Last week at my dietetic internship, we learned how to can our own food at home — specifically salsa and blueberry jam!
We’re teaching a series of canning classes in the next couple weeks and my co-intern Diana and I will be taking the lead in teaching them. This meant we got to spend a day last week practicing (aka playing) in the kitchen at work!
If you’re going to can at home, you need to do some research first to make sure you’re doing it safely. This is one time when it’s NOT okay to tweak recipes! 🙂
There are two methods of canning:
- Pressure canning — Used to preserve low-acid foods, like vegetables, meats, poultry and seafood. In this method, your jars of food are placed in 2 to 3 inches of water in a special pressure cooker which is heated to a temperature of at least 240Â° F. The higher temperature is to kill any possible Clostridium botulinum spores!
- Boiling water bath canning — Used to preserve high-acid foods, like tomatoes, fruits, jams, jellies, and pickles. In this method, your jars of food are placed in a regular large pot, completely covered with boiling water (212Â°F at sea level), and cooked for a specified amount of time.
We’ve canned green beans at work using a pressure canner before, but last week’s adventure featured high-acid foods, so we were able to use a regular boiling water bath canning process 🙂
To get started with boiling water bath canning at home, you can use a large pot you already have, but you’ll want to buy an at-home canning kit. It will include jars, lids/rings, and some variation of the green rack you see in the photo below to lower the jars into the water on. You never want the jars directly on the bottom of your pot because the water needs to circulate! Ball has some great and inexpensive kits.
You’ll also want to buy a small accessory kit (if the accessories aren’t included in the main kit you buy).
Accessories that you’ll need for canning are (pictured above) — a jar funnel, a jar lifter (so you don’t burn yourself), a lid lifter (that wand looking thing with a magnet on the end — genius), and a bubble remover and “headspace” measure tool (it has to be exact — this way you can measure!).
Buying an at-home canning book is a good idea, too, for recipe purposes. You really want to make sure the recipes you use are safe and tested!
And now — on to the good stuff 🙂
First, we made our own salsa! Since it was a test run to get the procedure down and we didn’t have a ton of time, we used a packaged seasoning mix — but during the class we’ll be doing it all from scratch, don’t you worry.
Did you know tomatoes are really easy to peel if you slice a little X in the end of them…
…and then blanch them by putting them in boiling water for a minute and immediately removing them to ice water?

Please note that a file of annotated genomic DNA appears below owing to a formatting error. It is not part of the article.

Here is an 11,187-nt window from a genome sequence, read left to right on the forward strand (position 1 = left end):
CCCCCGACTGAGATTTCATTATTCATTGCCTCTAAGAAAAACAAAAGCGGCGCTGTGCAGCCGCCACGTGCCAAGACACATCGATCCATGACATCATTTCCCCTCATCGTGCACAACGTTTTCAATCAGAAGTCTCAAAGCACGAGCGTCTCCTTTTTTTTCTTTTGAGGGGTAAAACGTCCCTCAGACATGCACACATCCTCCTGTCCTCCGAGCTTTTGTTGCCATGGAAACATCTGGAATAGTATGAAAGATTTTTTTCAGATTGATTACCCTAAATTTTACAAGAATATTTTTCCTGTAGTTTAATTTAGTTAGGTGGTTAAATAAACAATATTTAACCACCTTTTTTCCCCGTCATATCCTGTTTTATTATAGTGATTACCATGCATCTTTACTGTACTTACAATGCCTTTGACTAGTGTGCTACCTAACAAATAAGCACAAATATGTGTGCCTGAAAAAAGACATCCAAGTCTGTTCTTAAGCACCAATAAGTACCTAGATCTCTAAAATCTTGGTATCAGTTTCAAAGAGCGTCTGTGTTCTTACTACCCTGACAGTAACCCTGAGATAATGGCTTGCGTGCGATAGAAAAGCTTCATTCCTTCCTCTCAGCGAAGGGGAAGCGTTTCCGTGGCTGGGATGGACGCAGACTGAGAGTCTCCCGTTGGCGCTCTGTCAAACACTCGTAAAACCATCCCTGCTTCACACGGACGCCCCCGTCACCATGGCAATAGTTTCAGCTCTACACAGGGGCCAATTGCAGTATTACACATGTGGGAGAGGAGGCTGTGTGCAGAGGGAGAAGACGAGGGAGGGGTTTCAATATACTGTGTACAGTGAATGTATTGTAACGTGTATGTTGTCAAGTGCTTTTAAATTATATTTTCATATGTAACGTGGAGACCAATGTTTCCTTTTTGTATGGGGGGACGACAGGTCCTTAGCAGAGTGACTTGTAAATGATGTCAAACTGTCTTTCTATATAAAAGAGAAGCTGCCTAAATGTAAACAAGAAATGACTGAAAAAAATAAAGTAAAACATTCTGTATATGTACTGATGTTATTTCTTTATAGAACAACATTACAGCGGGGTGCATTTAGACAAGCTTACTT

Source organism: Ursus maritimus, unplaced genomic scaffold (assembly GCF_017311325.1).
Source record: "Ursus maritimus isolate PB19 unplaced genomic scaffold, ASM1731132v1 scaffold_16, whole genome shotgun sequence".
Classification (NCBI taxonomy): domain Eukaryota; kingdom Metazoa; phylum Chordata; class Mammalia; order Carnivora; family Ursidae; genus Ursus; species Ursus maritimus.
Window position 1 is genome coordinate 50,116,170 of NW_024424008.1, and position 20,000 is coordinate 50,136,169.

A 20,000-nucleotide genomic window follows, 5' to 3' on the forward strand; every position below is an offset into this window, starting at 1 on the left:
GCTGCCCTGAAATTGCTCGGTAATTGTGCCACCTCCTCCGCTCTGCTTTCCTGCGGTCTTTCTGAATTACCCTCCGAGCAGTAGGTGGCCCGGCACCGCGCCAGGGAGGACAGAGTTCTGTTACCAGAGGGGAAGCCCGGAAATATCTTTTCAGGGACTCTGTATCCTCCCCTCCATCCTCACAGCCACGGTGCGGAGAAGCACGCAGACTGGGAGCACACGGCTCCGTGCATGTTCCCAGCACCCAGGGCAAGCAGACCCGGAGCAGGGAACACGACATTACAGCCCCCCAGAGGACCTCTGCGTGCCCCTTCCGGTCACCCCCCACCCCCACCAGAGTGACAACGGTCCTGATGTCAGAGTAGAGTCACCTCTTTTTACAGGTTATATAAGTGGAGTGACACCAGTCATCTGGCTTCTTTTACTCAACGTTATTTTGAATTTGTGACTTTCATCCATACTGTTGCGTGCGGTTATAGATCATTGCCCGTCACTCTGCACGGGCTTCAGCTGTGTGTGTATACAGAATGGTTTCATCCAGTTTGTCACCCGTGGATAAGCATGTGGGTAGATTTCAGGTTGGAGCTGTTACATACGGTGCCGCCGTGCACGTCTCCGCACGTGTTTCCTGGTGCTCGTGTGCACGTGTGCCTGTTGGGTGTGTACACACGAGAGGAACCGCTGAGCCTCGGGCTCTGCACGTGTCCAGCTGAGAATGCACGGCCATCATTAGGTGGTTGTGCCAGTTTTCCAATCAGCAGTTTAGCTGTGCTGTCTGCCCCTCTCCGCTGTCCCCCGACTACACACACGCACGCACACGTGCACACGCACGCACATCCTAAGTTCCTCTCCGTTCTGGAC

I didn’t know that! It made peeling them no problem.
And all ready to go!
Once our salsa was ready, it was time to can it!
To do a boiling water canning, you need to have your pot of boiling water ready to go before you start preparing your jars. Your rack (like the green one I posted above, or the silver one below) should already be in the water, too, in the lifted position.
You’ll also want your lids and jars sterilized — you can leave the jars and ring lids in the dishwasher on steam dry until you are ready, and your flat lids can go into a hot pan of water.
There will be more details on this specific process in a canning book/recipe — don’t worry 🙂
So now we are ready to fill our jars! I recommend using a funnel to make it easier:
Once your jar is filled, you check the amount of “headspace” (space in the top of the jar) to make sure it’s correct (the recipe will say how much you need). This gadget that comes with the canning kit is used to measure headspace (and can be used to get rid of air bubbles, too):
Then, wipe the lid clean to make sure nothing will be in the way of creating a seal:
Grab your lid wand and put the lid on top…
And screw the ring on — just not too tight!
After each jar is finished, it gets lifted into our pot:
And when all the jars are in (make sure they aren’t touching each other)…
…you lower them into the water and heat for however long the recipe says.
The boiling water should cover the lids — more might need to be added!
When the allotted time has passed, lift out your jars. You might hear some of the lids popping as they seal!
The jars will need to sit still, untouched, for awhile (the recipe will say) until fully cooled. We left ours overnight.
Once our salsa was done, we repeated a similar process for the blueberries to make jam.
Just mash them up (arm workout, holla):
Add a whole lot of sugar, depending on the recipe (next time we want to try a lower sugar version!):
And heat until it starts to gel:
Then can the same way, following the recipe instructions!
Canning success 🙂
I’ve already been enjoying the blueberry jam this week and can’t wait to bust out the salsa, too! 🙂
We’re teaching 4 hands-on canning classes to adults this summer (and 1 more to kids, too!) — first up is green beans, then salsa, pickling, and jams. It should be fun — I love that I learned something so useful at my internship this summer! Can you believe I only have 2 weeks left of my public health dietetic summer internship?! It has gone by so fast!
Have you ever canned anything at home before? If not, do you think you’ll try? I was totally intimidated by it (and it probably seems super intense from this post) — but it’s really rather easy, if a little time consuming, once you learn how!
Disclaimer — please read a canning instructional guide/book before trying this at home yourself — don’t just rely on this post 🙂 Have fun!